...It seems to me that the reporting of the collapse of capitalism has reached a new low which even the Middle East cannot surpass for sheer unadulterated obedience to the very institutions and Harvard "experts" who have helped to bring about the whole criminal disaster...

...We've been deluged with reports of how the poor or the disadvantaged in the West have "taken a leaf" out of the "Arab spring" book, how demonstrators in America, Canada, Britain, Spain and Greece have been "inspired" by the huge demonstrations that brought down the regimes in Egypt, Tunisia and – up to a point – Libya. But this is nonsense. The real comparison, needless to say, has been dodged by Western reporters, so keen to extol the anti-dictator rebellions of the Arabs, so anxious to ignore protests against "democratic" Western governments, so desperate to disparage these demonstrations, to suggest that they are merely picking up on the latest fad in the Arab world. The truth is somewhat different. What drove the Arabs in their tens of thousands and then their millions on to the streets of Middle East capitals was a demand for dignity and a refusal to accept that the local family-ruled dictators actually owned their countries...The Arab martyrs against dictatorship died to prove that their countries belonged to their own people. And that is the true parallel in the West. The protest movements are indeed against Big Business – a perfectly justified cause – and against "governments". What they have really divined, however, albeit a bit late in the day, is that they have for decades bought into a fraudulent democracy: they dutifully vote for political parties – which then hand their democratic mandate and people's power to the banks and the derivative traders and the rating agencies, all three backed up by the slovenly and dishonest coterie of "experts" from America's top universities and "think tanks", who maintain the fiction that this is a crisis of globalisation rather than a massive financial con trick foisted on the voters.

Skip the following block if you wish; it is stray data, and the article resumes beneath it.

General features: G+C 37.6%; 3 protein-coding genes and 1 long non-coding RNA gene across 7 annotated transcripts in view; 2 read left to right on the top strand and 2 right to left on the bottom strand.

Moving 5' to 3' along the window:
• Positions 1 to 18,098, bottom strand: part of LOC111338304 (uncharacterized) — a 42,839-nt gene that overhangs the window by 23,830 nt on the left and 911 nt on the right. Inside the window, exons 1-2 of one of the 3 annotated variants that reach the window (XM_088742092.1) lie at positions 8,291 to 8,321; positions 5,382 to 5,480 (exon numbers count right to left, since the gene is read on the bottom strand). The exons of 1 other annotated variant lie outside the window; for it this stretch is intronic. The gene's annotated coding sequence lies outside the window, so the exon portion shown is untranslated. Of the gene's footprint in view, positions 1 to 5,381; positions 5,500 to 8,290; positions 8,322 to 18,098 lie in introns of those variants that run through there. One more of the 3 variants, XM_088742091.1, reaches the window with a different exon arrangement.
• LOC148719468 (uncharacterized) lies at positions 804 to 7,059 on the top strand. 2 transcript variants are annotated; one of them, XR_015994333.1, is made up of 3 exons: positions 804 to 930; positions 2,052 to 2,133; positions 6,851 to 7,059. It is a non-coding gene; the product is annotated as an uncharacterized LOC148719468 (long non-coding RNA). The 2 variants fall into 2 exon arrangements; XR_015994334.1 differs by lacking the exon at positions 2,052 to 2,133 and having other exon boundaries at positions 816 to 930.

The banks and the rating agencies have become the dictators of the West. Like the Mubaraks and Ben Alis, the banks believed – and still believe – they are owners of their countries. The elections which give them power have – through the gutlessness and collusion of governments – become as false as the polls to which the Arabs were forced to troop decade after decade to anoint their own national property owners. Goldman Sachs and the Royal Bank of Scotland became the Mubaraks and Ben Alis of the US and the UK, each gobbling up the people's wealth in bogus rewards and bonuses for their vicious bosses on a scale infinitely more rapacious than their greedy Arab dictator-brothers could imagine.

...Why don't my journalist mates in Wall Street tell me? How come the BBC and CNN and – oh, dear, even al-Jazeera – treat these criminal communities as unquestionable institutions of power? Why no investigations – Inside Job started along the path – into these scandalous double-dealers? It reminds me so much of the equally craven way that so many American reporters cover the Middle East, eerily avoiding any direct criticism of Israel, abetted by an army of pro-Likud lobbyists to explain to viewers why American "peacemaking" in the Israeli-Palestinian conflict can be trusted, why the good guys are "moderates", the bad guys "terrorists". The Arabs have at least begun to shrug off this nonsense. But when the Wall Street protesters do the same, they become "anarchists", the social "terrorists" of American streets who dare to demand that the Bernankes and Geithners should face the same kind of trial as Hosni Mubarak. We in the West – our governments – have created our dictators. But, unlike the Arabs, we can't touch them.

The Irish Taoiseach, Enda Kenny, solemnly informed his people this week that they were not responsible for the crisis in which they found themselves. They already knew that, of course. What he did not tell them was who was to blame. Isn't it time he and his fellow EU prime ministers did tell us? And our reporters, too?

I REPEAT: The original purpose of the Postal Service was to Deliver Democracy!



It was the conduit for political discussion and debate, tying a geographically dispersed population into a single, somewhat informed electorate. That’s why magazines and newspapers historically enjoyed a low, government-subsidized rate. The founding fathers realized that a large nation must communicate through media, and that privately funded media would skew the national debate toward the interests of the rich. Hence, they established the oostal service and gave it a mandate to subsidize independent media with deeply discounted media mail rates. That’s why its formation was enshrined in the US Constitution—for the same reason the Constitution guarantees freedom of speech and names journalism as the only profession that it specifically safeguards. A free press, including a means for disseminating that press, are paramount necessities for a democracy to function.

Capitalism and Loneliness: Why Pornography Is a Multibillion-Dollar Industry

AND WHAT ABOUT COLLEGE GIRLS PROSTITUTING THEMSELVES TO PAY FOR TUITION? HOW FAR DOES CORRUPTION GO?

http://www.truth-out.org/capitalism-and-loneliness-why-pornography-multibillion-dollar-industry/1324586390